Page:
The Sly Collection Vita Review: Mario and MGS collide on a handheld
I’m somewhat of an oddity in the console ownership landscape -- I missed out on the PS2 and PS3, but I own a Vita and a PS4. That’s probably more and more common with younger audiences, but for me it was an unfortunate gap in my gaming knowledge. I decided in the last year or so to catch up on all the Sony classics I missed out on, and thanks to HD re-releases and collections it’s been pretty painless. Now The Sly Collection has come along on Vita, giving me another beloved franchise to play -- and in portable form to boot. So how is the transition?
First of all, it’s important that I commend Sanzaru Games on their work with The Sly Collection. You don’t need to be a longterm Sony fan to see the difference between Sanzaru’s work here and the port jobs The God of War Collection and Jak and Daxter Collection received on Vita. Sly 2 and 3 especially, running on the Vita OLED at full resolution and a stable framerate, makes it irrelevant that they are PS2 re-releases. If you’ve never played these games they feel right at home on the Vita. God of War, by comparison, looks like a grainy YouTube video, whereas the Jak Collection dips into unplayable framerates.
What’s perhaps even more important is the thought, love, and care that went into translating these games to the Vita’s control scheme. My playthrough of God of War 1 and 2 was marred by the developer’s decision to place the grab/interact button on the Vita’s rear touch pad, an issue that made a few late game puzzles unnecessarily difficult. Here, with the Sly games, the button placement is so intuitive that you’d never think these were originally PS2 games. The rear touch is only used to show you where your next objective is, so even if you unintentionally press it, there’s no harm done.
If you’ve never played the Sly series its worth noting that in my recent experience, and even among fans of the franchise, the games didn’t really find themselves until Sly 2 came along. The first Sly Cooper game contains the thieving/stealthy themes the series is known for and the Saturday morning cartoon-vibe that makes the games so approachable, but it wastes those qualities with by-the-numbers platforming gameplay and infuriating mini-games. The one-hit kills add to the frustration, but it’s the over-reliance on half-hearted racing and shooting mini-games that left me scratching my head. You’ll get the first chapter in the story with Sly 1, but the game is a really unfun, pain in the ass. If you skipped it, I wouldn’t blame you.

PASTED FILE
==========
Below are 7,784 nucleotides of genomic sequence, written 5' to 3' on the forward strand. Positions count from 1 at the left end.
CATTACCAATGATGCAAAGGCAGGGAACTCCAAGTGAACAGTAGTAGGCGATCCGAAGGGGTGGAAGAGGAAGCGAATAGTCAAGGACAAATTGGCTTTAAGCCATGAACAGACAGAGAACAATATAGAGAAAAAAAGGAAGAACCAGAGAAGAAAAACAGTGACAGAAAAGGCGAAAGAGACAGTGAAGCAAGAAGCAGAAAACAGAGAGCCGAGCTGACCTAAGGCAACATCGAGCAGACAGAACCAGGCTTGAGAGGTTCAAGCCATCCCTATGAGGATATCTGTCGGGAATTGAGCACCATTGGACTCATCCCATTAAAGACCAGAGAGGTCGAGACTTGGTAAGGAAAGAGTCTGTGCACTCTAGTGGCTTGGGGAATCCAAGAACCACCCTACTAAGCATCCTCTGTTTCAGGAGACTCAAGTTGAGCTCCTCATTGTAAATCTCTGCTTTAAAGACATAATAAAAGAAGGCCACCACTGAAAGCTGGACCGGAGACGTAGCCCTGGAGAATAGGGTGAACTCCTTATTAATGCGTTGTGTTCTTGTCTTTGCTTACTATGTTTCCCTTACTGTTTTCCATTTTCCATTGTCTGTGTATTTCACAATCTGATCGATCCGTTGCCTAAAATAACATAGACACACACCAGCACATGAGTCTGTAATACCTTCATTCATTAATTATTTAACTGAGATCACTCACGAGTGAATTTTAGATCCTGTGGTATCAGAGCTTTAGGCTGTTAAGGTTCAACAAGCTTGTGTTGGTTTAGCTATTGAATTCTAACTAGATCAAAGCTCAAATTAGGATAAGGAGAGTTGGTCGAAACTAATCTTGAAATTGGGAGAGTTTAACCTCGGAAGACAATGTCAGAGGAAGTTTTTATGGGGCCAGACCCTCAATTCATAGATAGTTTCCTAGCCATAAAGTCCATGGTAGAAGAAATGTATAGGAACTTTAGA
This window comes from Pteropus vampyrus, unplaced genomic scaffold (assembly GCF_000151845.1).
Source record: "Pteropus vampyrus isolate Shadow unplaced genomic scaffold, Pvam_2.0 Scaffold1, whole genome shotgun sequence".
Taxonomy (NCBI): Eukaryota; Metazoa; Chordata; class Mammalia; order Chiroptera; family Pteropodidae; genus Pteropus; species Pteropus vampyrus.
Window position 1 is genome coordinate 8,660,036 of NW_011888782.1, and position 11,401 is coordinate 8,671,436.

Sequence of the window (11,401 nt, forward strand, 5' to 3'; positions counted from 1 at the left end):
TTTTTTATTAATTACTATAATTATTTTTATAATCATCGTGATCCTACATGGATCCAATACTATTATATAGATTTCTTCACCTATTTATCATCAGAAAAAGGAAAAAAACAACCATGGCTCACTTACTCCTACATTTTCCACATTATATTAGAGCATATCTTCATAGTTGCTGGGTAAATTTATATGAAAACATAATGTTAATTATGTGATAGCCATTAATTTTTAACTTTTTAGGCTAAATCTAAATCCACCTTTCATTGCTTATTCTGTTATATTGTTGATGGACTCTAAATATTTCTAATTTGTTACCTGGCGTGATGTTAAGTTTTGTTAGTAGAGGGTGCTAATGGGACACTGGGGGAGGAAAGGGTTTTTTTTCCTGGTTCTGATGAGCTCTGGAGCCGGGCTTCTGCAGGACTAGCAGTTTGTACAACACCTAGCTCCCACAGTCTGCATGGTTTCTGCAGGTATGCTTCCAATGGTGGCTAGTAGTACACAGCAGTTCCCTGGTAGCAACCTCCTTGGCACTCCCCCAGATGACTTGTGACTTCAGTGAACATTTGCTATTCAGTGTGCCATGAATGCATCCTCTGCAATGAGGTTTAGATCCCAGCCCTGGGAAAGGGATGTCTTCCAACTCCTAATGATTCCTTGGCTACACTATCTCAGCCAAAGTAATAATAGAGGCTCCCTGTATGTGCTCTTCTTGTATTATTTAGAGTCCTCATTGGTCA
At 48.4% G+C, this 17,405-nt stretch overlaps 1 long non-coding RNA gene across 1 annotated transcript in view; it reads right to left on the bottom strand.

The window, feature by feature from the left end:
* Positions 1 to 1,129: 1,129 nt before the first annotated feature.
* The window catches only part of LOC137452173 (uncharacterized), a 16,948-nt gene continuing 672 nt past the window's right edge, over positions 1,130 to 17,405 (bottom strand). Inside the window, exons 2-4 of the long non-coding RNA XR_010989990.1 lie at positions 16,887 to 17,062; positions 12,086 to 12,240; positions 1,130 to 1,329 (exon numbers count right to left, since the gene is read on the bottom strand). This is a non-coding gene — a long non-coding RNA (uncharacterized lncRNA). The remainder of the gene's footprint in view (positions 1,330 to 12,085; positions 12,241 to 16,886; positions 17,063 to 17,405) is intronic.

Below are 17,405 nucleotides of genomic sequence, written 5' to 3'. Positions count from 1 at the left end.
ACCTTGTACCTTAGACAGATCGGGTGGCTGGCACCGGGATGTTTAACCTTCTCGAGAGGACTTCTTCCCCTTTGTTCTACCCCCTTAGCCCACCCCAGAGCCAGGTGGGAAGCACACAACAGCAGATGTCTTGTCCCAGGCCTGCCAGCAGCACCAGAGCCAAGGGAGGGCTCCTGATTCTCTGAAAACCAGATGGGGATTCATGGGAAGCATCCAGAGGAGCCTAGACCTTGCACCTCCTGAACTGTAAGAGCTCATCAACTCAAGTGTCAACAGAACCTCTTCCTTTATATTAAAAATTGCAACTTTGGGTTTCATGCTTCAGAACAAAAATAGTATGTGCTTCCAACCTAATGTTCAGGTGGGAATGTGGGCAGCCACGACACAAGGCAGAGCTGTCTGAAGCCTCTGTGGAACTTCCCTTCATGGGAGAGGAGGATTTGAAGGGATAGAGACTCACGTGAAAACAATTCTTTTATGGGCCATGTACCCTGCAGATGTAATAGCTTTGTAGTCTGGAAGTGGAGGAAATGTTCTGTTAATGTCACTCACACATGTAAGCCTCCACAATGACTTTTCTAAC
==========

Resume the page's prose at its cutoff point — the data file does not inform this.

That may sound like a condemnation of the entire collection, but Sly 2 really brings it. This sequel fully realizes the blend of light-hearted tactical espionage and cartoon-styled platforming that the first game promised. Especially now, with so many Metal Gear games out there, Sly 2 plays out like a wonderful spoof of that series’ tropes. You’ve got everything from codec conversations, to stealth kills, sleep darts, crawling under tanks, sneaking through vents, extracting prisoners, and hiding in barrels instead of cardboard boxes. You’ll shadow targets from the rooftops, take recon photos, and sabotage enemy weaponry. The only thing the game skips is the brutal melodrama -- instead, Sly Cooper’s cast of characters go on an episodic adventure that’s perfect for kids.
Sly 2 alone left me with such a smile on my face, that by the end of the game’s 16-hour adventure I felt it had justified the collection’s $30 asking price. It’s an instant classic for me, even if I had to endure it’s lame predecessor to get to it. If you’ve already played the games I can assure you this is a quality adaptation, but I can’t stress what a treat Sly 2 was to play for the first time.
Sly 3, developed and released only a year after the release of Sly 2, is more of an incremental update than the complete overhaul that Sly 2 was. It’s the bigger and more badass sequel, with larger environments and more characters. If Sly 2 isn’t enough, then Sly 3 inoffensively doubles the size of the adventure for you. It might not strike the same perfect balance that puts Sly 2 into my top games of all time, but it’s still a game worth your time, even years after its release.
Consider the review score here a reflection of the quality of Sly 2 and 3, and the epic work that Sanzaru did in bringing those games to Vita. Had this simply been a review of Sly 2 in HD, I’d have no choice but to award the game a 9.5 or 10. But even when bookended by two lesser games, Sly 2 shines through in this collection as an immediate must-play.
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